What are 'bots' and how can they spread fake news?
From coronavirus to climate change, computer programmes called bots are often used to spread false news on social media.
Sometimes news and topics that are trending on social media can feel like they have come out of nowhere. Often, that’s just the nature of news online – new stories are developing all the time and people love to hear what’s going on, particularly at a time of national crisis. Although not everything you see online is a fact.
Certain news seems too sensational or scary to be true, and yet loads of people appear to be falling for it. That’s because some people actively attempt to manipulate online spaces with bad aims in mind. And one of the tools they use to do this is something called ‘bots’.
What exactly are bots and how do they work?
There are both good and bad bots on the internet. They are programmes that automatically do tasks - you may have 'chatted' to one online. But on social media, some people can use them to pretend to be real people, automatically writing messages or doing other things that normal people do.
If you use lots of bots together, it’s possible to create a buzz around a certain person, issue or topic, so as to push a point of view or agenda. Some people even pay for bots to push their products or posts.
The actual computer programs themselves aren’t evil or sinister, and some ‘good’ bots are used positively. For example, Canadian broadcaster CBC created an instant chat service which actually used bots to automatically answer people’s questions about fake news, helping them to understand in time for the country’s October 2019 elections. Even Twitter says in their guidelines that “Not all bots are bad… high-quality bots can enhance everyone’s experience”.
So what false stories do ‘bad’ bots spread?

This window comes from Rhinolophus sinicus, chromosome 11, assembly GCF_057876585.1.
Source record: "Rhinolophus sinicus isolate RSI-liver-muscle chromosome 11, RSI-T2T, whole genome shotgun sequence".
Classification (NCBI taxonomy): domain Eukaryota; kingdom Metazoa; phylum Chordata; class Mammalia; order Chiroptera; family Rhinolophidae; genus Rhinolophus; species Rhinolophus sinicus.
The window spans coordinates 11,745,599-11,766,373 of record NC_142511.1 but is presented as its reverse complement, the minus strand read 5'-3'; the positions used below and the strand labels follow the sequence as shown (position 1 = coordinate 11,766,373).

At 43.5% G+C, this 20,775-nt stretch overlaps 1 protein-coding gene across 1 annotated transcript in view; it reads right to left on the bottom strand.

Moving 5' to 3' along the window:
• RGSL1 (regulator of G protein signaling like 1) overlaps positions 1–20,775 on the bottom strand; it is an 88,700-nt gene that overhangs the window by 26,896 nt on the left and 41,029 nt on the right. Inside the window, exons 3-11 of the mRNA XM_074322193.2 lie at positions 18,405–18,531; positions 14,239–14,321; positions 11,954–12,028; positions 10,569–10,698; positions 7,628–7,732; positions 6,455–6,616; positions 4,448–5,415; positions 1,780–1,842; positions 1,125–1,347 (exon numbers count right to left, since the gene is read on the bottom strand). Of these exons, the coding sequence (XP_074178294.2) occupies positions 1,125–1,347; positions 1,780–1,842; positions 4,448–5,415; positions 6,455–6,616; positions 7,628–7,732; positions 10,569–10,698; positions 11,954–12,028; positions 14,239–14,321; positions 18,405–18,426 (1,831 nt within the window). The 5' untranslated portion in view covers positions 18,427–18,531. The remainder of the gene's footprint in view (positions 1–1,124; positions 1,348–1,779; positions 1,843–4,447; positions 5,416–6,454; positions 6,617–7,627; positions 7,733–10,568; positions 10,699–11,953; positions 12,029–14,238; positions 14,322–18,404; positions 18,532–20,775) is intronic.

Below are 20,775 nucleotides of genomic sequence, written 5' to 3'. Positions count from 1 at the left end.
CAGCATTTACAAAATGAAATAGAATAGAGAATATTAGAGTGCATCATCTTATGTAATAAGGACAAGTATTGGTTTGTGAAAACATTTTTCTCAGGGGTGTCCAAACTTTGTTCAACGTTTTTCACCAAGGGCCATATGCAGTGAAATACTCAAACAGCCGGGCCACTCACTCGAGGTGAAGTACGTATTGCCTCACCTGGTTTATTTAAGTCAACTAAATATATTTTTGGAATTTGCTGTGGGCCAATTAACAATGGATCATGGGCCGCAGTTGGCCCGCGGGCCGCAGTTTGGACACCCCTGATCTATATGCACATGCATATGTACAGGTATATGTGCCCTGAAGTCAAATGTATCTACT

With almost half of UK adults coming across fake news around coronavirus during the crisis, it’s clear that a lot of myths and rumours about Covid-19 are clogging up social media feeds. There’s evidence to suggest that many of these posts are being pushed by bots.
Bot tracking websites and cybersecurity companies have been tracking #coronavirus and #covid19 which have both had huge numbers of tweets a day that are very likely to be bots. Cybersecurity company Radware has suggested that a 27% increase in ‘bad’ bot traffic for February was due to bots exploiting coronavirus fears, commenting under posts with fake personal Covid-19 stories.
Another issue that has fallen victim to bot-spamming is the environment. Using a “Botometer” – really, that’s what it was called – researchers at Brown University in the USA recently reported that a quarter of tweets on climate change were likely posted by bots. Most of these were programmed with the aim of spreading climate denial, and tweets that were talking about “fake science” were found to have been written by bots 38% of the time.
But how do you actually spot a bot?
Bots are able to hide on social media, but there are a few key things to watch out for when you see posts or messages that you’re suspicious of:
Profile – have a look over their account; do they seem real? Watch out for no picture, a bio that has spelling mistakes and no followers. If they have just recently joined the social media platform, it could be a giveaway that the account has only been created to promote others’ posts
Posts – how often do they comment, tweet or post? Lots and lots of posts in a short time span is a sign that the account could be automated
Point of view – what do they usually talk about? If the account is always banging on about the same thing for days on end and using the same hashtags over and over, they might be being programmed do this.
Of course, some humans can look a lot like bots, and plenty of bots do a really good job of looking like humans! You won’t spot all of them, but being aware they’re out is a really good start.